The immediate symptom is that a file needed to start Windows has been corrupted. It is entirely possible that a repair of the Windows operating system will correct the problem; HOWEVER, the hard drive itself may be the cause of the problem in the first place. The hard drive may be wearing out. This does not mean that the files on that hard drive are not accessible.
There is a very simple (to computer guys/gals) old trick to get to these files. You remove your hard drive from your computer and add it as a second drive in another computer. Given that all computers involved are running Windows XP, there should be virtually no problem in your drive becoming readable. It will be there in "My Computer" as a second hard drive.
At this point, your personal files should be accessible.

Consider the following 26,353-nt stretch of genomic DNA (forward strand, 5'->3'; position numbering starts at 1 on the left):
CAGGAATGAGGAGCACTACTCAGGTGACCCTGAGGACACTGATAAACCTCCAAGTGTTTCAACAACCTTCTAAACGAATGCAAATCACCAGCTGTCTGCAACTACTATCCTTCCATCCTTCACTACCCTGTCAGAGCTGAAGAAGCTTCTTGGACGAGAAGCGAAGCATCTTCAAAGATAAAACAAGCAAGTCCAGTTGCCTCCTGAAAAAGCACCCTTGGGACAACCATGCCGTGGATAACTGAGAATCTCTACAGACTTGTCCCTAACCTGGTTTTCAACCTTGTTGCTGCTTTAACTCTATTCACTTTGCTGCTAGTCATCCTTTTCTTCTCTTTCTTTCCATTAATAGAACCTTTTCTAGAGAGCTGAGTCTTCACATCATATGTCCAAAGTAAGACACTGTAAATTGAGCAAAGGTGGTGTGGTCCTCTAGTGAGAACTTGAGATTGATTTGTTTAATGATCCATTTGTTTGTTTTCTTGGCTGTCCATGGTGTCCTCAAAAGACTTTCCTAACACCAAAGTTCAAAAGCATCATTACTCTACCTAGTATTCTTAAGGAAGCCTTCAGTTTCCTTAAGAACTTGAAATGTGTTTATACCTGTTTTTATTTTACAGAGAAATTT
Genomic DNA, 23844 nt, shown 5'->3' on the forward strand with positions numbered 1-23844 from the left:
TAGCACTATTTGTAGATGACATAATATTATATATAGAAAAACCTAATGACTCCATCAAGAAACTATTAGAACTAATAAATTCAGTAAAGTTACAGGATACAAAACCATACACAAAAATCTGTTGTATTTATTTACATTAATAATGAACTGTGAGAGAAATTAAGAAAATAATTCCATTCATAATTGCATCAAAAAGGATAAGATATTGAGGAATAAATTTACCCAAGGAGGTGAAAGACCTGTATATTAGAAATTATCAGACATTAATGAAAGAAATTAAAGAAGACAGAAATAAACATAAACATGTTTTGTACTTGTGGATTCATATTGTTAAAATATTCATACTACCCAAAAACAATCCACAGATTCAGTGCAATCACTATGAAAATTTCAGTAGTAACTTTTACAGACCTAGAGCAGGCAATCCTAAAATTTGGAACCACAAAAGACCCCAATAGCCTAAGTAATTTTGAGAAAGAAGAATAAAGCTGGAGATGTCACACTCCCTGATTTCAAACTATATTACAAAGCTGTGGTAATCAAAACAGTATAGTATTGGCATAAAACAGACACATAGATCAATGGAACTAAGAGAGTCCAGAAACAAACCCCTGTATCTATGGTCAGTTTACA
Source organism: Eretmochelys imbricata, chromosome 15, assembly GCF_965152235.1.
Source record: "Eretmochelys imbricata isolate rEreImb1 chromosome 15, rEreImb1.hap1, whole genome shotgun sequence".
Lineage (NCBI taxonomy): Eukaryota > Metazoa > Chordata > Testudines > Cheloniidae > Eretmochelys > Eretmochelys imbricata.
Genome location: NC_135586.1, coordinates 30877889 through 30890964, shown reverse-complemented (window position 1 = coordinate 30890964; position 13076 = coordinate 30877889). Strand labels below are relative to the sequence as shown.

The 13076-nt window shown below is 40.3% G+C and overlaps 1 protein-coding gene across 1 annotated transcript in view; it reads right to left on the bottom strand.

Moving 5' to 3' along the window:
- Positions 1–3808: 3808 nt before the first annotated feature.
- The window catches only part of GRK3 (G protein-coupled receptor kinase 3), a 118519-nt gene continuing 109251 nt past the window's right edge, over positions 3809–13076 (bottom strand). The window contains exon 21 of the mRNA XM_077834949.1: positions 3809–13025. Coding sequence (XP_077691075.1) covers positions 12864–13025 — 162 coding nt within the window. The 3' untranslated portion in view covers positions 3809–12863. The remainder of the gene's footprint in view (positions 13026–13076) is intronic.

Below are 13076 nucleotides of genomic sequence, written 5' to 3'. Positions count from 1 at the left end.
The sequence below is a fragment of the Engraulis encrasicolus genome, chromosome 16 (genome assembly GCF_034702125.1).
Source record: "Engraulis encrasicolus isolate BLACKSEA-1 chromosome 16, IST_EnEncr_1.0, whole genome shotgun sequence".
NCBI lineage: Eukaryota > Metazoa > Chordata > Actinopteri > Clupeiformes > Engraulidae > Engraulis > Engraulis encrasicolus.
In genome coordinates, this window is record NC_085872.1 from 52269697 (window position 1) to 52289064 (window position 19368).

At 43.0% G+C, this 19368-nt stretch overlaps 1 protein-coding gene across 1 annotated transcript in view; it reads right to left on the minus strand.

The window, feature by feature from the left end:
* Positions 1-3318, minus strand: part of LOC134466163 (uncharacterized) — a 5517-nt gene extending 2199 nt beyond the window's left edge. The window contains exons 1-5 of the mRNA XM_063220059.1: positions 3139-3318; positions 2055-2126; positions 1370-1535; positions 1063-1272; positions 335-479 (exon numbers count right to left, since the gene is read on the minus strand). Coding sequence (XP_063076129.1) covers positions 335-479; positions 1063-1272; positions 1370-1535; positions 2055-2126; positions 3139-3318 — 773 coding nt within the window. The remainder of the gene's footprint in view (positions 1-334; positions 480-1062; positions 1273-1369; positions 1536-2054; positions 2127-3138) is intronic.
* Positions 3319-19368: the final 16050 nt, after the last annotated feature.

One may ask, "If her hard drive is so bad that it can't run Windows, why would it magically work okay in another computer?" Valid question. Here is the answer: The hard drive in this case has only become partially defective. The defect is in reading the most used area of the hard drive: the Windows operating system. The personal files are not being continously accessed as Windows is and that physical part of the hard drive is likely still okay.
Once this is all straightened out, perhaps your brother would be kind enough to partition your new hard drive into two virtual hard drives: one for the Windows operating system and the other for your personal files. In that way, should Windows ever go bad again, you are able to reinstall the operating system all over again without endangering your personal files. That's how I have my system set up and even though I have had computer and virus and other problems, I have never lost a bit of my personal data.